Thomas E. Kolb, Ph.D. - Professor

kolb Research Interests

Forest ecophysiology, and ecology

Forest Ecophysiology

Forest ecophysiology focuses on understanding controls on the distribution, abundance, and productivity of forest plants from a physiological perspective. We address a broad range of basic and applied research questions, such as: How do trees die during drought, insect attacks, and climate change? Can forest management treatments be used to ameliorate climate change impacts on forests? How do forest management treatments and intense burning affect forest carbon, water, and energy balances?

We address these questions using a combination of field, greenhouse, and laboratory studies. Our lab included modern equipment for measuring photosynthesis, respiration, transpiration, water stress, leaf area, tree growth, tissue- and soil-nutrient levels, light quantity and quality, and site environment. Flagstaff's location provides us with easy access to ecosystems ranging from alpine to desert - an unparalleled natural laboratory. Our research has been supported by: The National Science Foundation, USDA NRI and AFRI Competitive Grants Programs, USDA Forest Service, and the State of Arizona.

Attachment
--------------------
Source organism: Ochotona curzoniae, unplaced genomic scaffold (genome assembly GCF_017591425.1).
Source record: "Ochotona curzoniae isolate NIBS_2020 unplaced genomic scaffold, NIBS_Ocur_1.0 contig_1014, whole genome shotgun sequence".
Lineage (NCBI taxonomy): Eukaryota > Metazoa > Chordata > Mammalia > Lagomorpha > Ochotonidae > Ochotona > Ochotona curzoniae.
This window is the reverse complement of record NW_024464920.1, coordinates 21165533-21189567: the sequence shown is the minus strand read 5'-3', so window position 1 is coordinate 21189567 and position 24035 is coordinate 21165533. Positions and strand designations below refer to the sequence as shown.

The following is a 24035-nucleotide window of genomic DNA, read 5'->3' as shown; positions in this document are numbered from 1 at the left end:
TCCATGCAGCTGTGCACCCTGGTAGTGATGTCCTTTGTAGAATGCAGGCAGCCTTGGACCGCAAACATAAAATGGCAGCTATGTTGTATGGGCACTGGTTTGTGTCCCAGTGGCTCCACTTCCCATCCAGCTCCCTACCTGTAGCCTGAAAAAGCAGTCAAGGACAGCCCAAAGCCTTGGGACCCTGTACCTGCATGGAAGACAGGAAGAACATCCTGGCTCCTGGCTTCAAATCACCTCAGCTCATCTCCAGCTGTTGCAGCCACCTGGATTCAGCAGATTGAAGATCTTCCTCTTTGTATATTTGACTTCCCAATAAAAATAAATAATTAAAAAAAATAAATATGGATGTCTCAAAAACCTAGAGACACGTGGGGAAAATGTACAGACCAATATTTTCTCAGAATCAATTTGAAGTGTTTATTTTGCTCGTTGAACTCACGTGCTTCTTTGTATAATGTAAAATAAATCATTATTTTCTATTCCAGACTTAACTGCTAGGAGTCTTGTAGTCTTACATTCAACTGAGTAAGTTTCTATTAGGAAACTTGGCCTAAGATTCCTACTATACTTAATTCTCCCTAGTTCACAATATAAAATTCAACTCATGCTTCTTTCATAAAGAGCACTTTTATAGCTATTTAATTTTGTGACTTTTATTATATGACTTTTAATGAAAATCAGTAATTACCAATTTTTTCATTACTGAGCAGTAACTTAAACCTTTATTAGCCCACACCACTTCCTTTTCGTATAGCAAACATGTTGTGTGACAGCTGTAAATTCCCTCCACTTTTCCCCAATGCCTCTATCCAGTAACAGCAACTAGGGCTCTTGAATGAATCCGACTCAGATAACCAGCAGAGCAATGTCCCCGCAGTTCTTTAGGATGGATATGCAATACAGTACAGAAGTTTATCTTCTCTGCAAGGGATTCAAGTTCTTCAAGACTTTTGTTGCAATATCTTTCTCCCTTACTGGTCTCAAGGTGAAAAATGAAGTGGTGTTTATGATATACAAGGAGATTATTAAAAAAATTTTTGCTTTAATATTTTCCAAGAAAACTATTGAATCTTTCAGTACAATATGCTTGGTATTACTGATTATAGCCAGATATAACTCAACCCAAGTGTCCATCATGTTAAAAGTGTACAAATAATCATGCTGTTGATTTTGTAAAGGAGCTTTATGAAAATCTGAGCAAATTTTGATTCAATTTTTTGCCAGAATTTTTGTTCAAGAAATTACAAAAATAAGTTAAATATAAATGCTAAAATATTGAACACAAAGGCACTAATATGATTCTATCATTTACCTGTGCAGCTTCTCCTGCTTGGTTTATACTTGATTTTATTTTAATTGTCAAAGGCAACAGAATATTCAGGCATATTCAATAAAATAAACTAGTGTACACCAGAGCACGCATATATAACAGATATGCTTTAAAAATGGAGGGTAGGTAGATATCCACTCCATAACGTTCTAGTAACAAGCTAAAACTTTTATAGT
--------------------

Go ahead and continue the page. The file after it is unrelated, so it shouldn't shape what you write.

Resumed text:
B.S., University of Tennessee, 1982
M.S., The Pennsylvania State University, 1984
Ph.D., The Pennsylvania State University, 1988
Postdoctoral: The Pennsylvania State University, 1988-1992

Contact Information

Office: Building 82 - Room 202
Phone: 928.523.7491

Selected Publications

Publications are listed at Google Scholar.